Skip to main content

A Computer / Tech Blog Is Not A Good AdSense Host

Some blog owners do not understand why ads do not display, on their blogs.

We see a frequent complaint, in AdSense Help Forum: Blogger, YouTube, Partner sites.

I installed ads to my blog - but the ads are not showing. It has been several months already - and I have received no feedback, from AdSense.

Too frequently, the blogs in question turn out to be computer / tech blogs - many offering free downloads of various commercial products.

Many computer / tech blogs do not get AdSense ads, even if approved - for several good reasons.

  • Too many blogs, applying for AdSense, are tech blogs.
  • Too many tech blogs copy content from other blogs and websites.
  • Too many tech blogs offer downloads, and provide possible copyright violations.
  • Too many tech blogs offer code examples, and similar details that nobody knows.

Too many blogs, applying for AdSense, are tech blogs.

There's no market for more tech blogs, because there are too many tech blogs, already.

AdSense puts ads on blogs and websites that are relevant to the product being advertised. Relevant blogs and websites bring relevant traffic - and customers - to the ads displayed, and sell more product.

To get ads, a blog needs informative, interesting, and unique content. With the marketplace for tech blogs saturated, it is unlikely that any relevant blog will have content that is significantly more informative, interesting, and unique than the general population.

Even if approved to host ads, that does not guarantee that any blog will show ads at any time - or on all pages. Ads are placed when available, on the best blogs to host them.

Too many tech blogs copy content from other blogs and websites.

Content copied from other blogs and websites produces little traffic - and sells less product.

AdSense is going to put ads on blogs and websites with unique content, because blogs and websites with unique content get more traffic. And blogs and websites with more traffic sell more product.

Too many tech blogs offer downloads, and provide possible copyright violations.

AdSense won't put ads on blogs and websites which present possible DMCA violations. There is no system, right now, to identify what content, offered for download, is being offered by the content producer - so downloadable content, in general, is suspicious.

If AdSense was to place ads on a blog which offers downloads as significant portions of blog content, they would be placing Google in potential legal jeopardy, for content which is a problem with DMCA action.

Too many tech blogs offer code examples, and similar details that nobody knows.

People who need the code examples won't know the code, and won't search for the code - and your blog won't get search traffic that you need. Without search traffic, your ads won't produce money, for you or for the ad managers who would pay you to host their ads.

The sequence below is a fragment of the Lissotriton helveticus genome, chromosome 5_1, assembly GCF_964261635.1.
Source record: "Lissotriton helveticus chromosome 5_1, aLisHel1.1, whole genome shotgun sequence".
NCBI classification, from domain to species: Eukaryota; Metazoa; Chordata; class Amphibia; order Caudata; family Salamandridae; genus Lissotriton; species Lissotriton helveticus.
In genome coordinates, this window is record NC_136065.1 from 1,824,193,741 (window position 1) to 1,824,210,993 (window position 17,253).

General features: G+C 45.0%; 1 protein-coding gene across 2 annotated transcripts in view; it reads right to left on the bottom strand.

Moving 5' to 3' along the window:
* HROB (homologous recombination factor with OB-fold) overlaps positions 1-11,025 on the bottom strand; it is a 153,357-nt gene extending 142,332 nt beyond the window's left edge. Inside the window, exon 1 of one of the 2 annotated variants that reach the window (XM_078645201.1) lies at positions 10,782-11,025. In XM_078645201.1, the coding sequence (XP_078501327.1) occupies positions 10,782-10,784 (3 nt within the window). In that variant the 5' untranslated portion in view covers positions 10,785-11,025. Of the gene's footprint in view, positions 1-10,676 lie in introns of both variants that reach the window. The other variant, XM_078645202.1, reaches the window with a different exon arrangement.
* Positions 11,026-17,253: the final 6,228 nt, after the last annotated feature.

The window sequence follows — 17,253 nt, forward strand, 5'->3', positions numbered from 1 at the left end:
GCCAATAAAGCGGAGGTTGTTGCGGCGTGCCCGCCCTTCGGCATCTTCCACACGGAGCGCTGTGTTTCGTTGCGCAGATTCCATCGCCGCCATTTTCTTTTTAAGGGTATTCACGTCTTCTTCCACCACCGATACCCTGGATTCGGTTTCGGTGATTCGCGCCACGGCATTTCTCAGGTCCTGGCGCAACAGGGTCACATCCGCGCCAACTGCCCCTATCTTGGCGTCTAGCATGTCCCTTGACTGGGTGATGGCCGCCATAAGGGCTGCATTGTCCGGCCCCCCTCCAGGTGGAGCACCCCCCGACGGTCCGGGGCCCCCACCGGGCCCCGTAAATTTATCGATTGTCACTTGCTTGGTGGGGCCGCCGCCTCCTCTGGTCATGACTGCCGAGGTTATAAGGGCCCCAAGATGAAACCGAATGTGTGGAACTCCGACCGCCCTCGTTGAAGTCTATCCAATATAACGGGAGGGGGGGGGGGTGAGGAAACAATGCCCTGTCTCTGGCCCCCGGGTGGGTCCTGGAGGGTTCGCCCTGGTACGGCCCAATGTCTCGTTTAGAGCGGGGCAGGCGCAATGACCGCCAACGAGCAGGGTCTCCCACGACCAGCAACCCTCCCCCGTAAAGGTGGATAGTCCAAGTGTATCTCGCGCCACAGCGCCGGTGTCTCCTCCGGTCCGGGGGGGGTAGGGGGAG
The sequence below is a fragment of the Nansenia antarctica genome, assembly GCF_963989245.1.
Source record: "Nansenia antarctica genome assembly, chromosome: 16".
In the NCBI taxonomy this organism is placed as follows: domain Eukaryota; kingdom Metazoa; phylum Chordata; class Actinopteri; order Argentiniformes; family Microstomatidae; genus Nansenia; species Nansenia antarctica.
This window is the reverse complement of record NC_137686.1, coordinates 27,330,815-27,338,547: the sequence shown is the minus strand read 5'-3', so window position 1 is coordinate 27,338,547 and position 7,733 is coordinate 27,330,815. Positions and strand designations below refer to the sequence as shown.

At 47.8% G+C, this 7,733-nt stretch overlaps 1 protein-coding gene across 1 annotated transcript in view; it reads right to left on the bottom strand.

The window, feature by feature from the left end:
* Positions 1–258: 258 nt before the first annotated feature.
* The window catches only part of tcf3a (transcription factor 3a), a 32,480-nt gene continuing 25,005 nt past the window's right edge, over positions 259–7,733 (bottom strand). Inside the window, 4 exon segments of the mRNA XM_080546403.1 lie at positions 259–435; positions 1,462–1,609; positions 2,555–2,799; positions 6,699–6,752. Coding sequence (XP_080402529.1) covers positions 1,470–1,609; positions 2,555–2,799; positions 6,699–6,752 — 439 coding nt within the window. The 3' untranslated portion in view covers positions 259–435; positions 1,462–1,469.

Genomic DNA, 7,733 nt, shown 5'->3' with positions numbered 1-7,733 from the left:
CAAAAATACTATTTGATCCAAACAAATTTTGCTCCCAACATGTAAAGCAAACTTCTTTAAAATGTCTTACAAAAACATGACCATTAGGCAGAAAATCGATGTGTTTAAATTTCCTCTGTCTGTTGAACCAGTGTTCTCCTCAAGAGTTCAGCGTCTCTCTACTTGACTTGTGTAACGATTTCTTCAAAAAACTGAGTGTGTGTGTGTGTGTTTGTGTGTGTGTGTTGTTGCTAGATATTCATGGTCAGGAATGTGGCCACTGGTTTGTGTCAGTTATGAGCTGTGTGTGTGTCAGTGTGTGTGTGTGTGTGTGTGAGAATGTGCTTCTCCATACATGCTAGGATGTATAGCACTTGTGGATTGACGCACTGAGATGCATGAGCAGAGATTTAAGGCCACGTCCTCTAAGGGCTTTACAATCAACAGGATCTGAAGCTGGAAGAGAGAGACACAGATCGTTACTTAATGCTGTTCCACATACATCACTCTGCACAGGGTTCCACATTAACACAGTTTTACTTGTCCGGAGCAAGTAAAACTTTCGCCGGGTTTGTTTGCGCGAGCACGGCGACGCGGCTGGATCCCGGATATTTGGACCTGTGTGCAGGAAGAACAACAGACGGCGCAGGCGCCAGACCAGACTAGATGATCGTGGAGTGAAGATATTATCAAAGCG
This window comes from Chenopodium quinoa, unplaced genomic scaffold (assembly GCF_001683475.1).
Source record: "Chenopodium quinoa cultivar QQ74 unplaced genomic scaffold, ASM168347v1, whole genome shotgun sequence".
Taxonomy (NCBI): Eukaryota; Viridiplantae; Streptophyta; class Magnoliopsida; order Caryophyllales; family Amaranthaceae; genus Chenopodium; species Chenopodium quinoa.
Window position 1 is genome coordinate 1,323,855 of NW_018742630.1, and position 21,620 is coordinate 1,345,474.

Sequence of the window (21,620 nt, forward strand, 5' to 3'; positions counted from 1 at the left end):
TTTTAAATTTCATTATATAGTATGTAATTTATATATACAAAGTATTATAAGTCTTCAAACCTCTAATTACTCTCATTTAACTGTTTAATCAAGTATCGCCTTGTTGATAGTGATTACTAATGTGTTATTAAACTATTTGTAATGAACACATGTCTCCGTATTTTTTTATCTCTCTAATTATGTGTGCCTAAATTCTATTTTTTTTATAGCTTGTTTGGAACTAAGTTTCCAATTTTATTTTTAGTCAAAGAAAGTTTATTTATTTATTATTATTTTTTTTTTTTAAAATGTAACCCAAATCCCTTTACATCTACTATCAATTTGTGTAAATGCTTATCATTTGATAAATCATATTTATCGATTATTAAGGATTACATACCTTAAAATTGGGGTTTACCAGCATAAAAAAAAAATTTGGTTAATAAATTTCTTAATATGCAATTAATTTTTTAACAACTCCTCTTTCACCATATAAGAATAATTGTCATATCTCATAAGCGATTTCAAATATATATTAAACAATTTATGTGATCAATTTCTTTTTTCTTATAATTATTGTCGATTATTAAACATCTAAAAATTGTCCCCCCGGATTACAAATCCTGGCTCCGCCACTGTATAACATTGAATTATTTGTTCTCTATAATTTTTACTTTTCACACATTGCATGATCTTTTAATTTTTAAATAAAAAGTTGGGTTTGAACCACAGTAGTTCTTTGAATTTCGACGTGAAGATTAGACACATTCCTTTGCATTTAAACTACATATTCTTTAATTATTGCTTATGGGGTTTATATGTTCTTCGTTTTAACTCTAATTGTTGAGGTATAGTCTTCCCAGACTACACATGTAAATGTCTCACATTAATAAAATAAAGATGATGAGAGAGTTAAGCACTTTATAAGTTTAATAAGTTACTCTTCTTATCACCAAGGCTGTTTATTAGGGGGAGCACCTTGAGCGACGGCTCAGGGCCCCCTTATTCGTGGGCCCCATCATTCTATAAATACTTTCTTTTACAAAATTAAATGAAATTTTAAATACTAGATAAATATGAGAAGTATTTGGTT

Your posts need details that people know, and can search for - as well as the code itself. Typically, this would be discussion about the purpose of the code, how to use the code, what is needed besides the code - and similar details, that people would know and could use in a search.

The bottom line.

In short, if you publish a computer / tech blog, you may have to come up with an imaginative twist to your content, if you hope to host AdSense content.

Some owners of #Blogger blogs which deal with computer / technical subjects don't understand why their blogs - even having been approved for #AdSense ads - don't show ad content. They don't understand that ads are not always available, for all approved blogs.


Popular posts from this blog

Embedded Comments And Main Page View

The option to display comments, embedded below the post, was made a blog option relatively recently. This was a long requested feature - and many bloggers added it to their blogs, as soon as the option was presented to us. Some blog owners like this feature so much, that they request it to be visible when the blog is opened, in main page view. I would like all comments, and the comment form, to be shown underneath the relevant post, automatically, for everyone to read without clicking on the number of comments link. And this is not how embedded comments work.

What's The URL Of My Blog?

We see the plea for help, periodically I need the URL of my blog, so I can give it to my friends. Help! Who's buried in Grant's Tomb, after all? No Chuck, be polite. OK, OK. The title of this blog is "The Real Blogger Status", and the title of this post is "What's The URL Of My Blog?".

With Following, Anonymous Followers Can't Be Blocked

As people become used to Blogger Following as just another tool to connect people, they start to think about the implications . And we see questions like How do I block someone who's been following my blog secretly? I couldn't see her in my Followers list (hence I couldn't use the "Block this user" link), but I have looked at her profile and could see that she's Following my blog. Following, when you look at the bottom line, is no more than a feed subscription and an icon (possibly) displayed on your blog, and linking back to the profile of the Follower in question. If someone Follows your blog anonymously, all that they get is a subscription to the blog feed. If you publish a feed from your blog, and if the feed is open to anybody (which, right now, is the case ), then it's open to everybody. If someone wants to use Following to subscribe to the feed, you can't stop this. You can't block it before, or after, the fact. You can't Block w